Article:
The Game of Kings, Book one of the Lymond Chronicles by Dorothy Dunnett- Book review and discussion

What can be better than reading Game of Kings by Dorothy Dunnett in Stirling? Read my review of the first book in the Lymond Chronicles.

Series review here.


“I despised men who accepted their fate. I shaped mine twenty times and had it broken twenty times in my hands.”

The Game of Kings,Dorothy Dunnett

I have seen the first book of the Lymond chronicles compared to the Game of Thrones and it is easy to see why but The Game of Kings is so much more- you just have to get the first few chapters to get there. I gave up after the third chapter and only picked the book up again when I literally had nothing else on hand to read but so glad I did.

The story is set in a turbulent time in English and Scottish history- the decade before Elizabeth and Mary take up their thrones. Francis Lymond, the Master of Culter, the disgraced, second son of a noble family and traitor has returned to his homeland of Scotland and is on a mission.

Even though Lymond is the hero or more accurately anti-hero, we never read the book from his perspective but we learn about him through the eyes of the people around him and as their perception changes, so does ours. The author does this so well that I didn’t realise that I hadn’t read a single direct thought of Francis till the end of the book. Lymond almost seems too good to be true- good looking, a skilled fighter and leader, clever, fluent in many languages but we share his brother’s, friends’, allies’ and enemies’ frustration as Lymond is a hard person to like especially at the start of the book. His motives are murky and he knows how to use his charm and sensuality to achieve his goals, for example, poor Will, what was he expecting when he followed Lymond up the stairs in that Inn.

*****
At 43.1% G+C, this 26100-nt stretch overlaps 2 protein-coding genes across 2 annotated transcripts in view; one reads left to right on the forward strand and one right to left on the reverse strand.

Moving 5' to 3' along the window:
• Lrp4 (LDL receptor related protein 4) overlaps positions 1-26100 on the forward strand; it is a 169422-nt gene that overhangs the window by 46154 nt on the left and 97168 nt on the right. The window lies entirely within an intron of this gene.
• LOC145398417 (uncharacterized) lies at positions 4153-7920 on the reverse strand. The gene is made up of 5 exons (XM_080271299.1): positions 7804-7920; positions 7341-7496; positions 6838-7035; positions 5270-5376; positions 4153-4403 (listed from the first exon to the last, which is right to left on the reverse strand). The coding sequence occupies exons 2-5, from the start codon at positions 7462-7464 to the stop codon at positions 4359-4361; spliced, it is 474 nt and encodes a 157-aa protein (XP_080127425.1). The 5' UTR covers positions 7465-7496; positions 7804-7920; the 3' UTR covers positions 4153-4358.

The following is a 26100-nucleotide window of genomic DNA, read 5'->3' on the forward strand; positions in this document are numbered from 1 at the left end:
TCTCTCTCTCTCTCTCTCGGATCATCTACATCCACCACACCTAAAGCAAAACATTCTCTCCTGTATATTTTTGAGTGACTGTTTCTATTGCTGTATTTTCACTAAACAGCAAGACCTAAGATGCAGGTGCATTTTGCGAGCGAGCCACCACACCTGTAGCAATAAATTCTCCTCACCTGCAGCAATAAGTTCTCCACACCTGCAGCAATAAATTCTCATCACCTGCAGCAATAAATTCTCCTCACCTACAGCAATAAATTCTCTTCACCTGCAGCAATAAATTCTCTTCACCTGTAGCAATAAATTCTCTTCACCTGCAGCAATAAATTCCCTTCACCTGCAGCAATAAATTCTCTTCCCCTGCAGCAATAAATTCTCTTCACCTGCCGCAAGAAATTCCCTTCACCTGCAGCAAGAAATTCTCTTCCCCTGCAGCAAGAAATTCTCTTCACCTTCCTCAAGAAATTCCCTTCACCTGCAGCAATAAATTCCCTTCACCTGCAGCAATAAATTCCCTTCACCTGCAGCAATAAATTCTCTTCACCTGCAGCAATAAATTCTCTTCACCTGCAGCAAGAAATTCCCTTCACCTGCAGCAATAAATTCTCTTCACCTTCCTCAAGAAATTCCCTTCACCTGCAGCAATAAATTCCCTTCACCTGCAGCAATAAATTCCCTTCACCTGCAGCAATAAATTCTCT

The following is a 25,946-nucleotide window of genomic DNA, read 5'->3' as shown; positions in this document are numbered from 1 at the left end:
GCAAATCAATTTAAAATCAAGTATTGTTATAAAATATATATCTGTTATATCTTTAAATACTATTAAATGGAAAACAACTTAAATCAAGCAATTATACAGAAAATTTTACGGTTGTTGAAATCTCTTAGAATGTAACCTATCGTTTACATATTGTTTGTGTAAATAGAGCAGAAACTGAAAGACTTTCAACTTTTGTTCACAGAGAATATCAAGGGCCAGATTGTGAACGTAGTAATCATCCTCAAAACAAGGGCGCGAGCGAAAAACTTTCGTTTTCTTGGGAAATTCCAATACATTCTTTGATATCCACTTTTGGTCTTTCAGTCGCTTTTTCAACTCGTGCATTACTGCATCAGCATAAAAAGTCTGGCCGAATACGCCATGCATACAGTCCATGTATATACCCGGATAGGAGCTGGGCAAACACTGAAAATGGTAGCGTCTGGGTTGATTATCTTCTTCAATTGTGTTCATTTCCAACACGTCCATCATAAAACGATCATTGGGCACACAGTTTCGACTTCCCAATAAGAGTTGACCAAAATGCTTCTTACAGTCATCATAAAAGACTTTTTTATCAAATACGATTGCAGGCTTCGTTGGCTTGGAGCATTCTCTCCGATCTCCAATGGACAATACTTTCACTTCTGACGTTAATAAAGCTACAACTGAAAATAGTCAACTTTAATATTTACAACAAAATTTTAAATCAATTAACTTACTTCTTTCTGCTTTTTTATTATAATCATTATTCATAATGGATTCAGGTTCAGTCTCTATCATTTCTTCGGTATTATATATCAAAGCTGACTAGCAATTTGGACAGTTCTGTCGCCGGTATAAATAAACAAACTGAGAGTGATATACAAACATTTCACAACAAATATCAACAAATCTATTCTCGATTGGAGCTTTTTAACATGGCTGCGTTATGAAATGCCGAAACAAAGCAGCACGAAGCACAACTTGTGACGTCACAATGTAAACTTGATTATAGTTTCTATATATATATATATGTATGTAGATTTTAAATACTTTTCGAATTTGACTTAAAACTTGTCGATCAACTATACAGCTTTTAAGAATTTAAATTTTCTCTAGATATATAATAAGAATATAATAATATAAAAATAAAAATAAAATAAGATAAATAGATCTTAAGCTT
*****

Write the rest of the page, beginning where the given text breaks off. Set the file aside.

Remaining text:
The author uses real, historical characters alongside fictional characters and you can lose yourself in her description of the locations and what life must have been like in those times-the complicated and fragile political situation that can suddenly change depending on whether a particular message made it to the right person.  As a former fencer, the scene where Lymond is engaged in a duel with swords is still one of the best scenes I have ever read.

The plot is difficult to follow at the start of the book but when after the first few chapters are done the prose is easier and the story-telling becomes more conventional and it becomes clear what  Lymond is trying to achieve.

The women in this book are strong and formidable in a way that seems appropriate to the period and Sybil, Crawford’s mother is just as Machiavellian as he is.

The last chapter eventually satisfyingly makes sense of it all but made me look at previous chapters in a different light.

The book can be read by itself but the threads that run through the series are first planted here. The physical differences between Lymond and his brother Richard, Lymond’s true age, the mystery of what actually happened before he returned are introduced here and will be revealed through the course of the series.

The first few chapters are a mixture of poetry, different languages and weirdness( there is a drunk pig running riot) that takes time to truly appreciate but don’t give up on one of the best heroes ever written.

I wish to God,” said Gideon with mild exasperation, “that you’d talk—just once—in prose like other people.

The Game of Kings, Dorothy Dunnett

2 thoughts on “The Game of Kings, Book one of the Lymond Chronicles by Dorothy Dunnett- Book review and discussion

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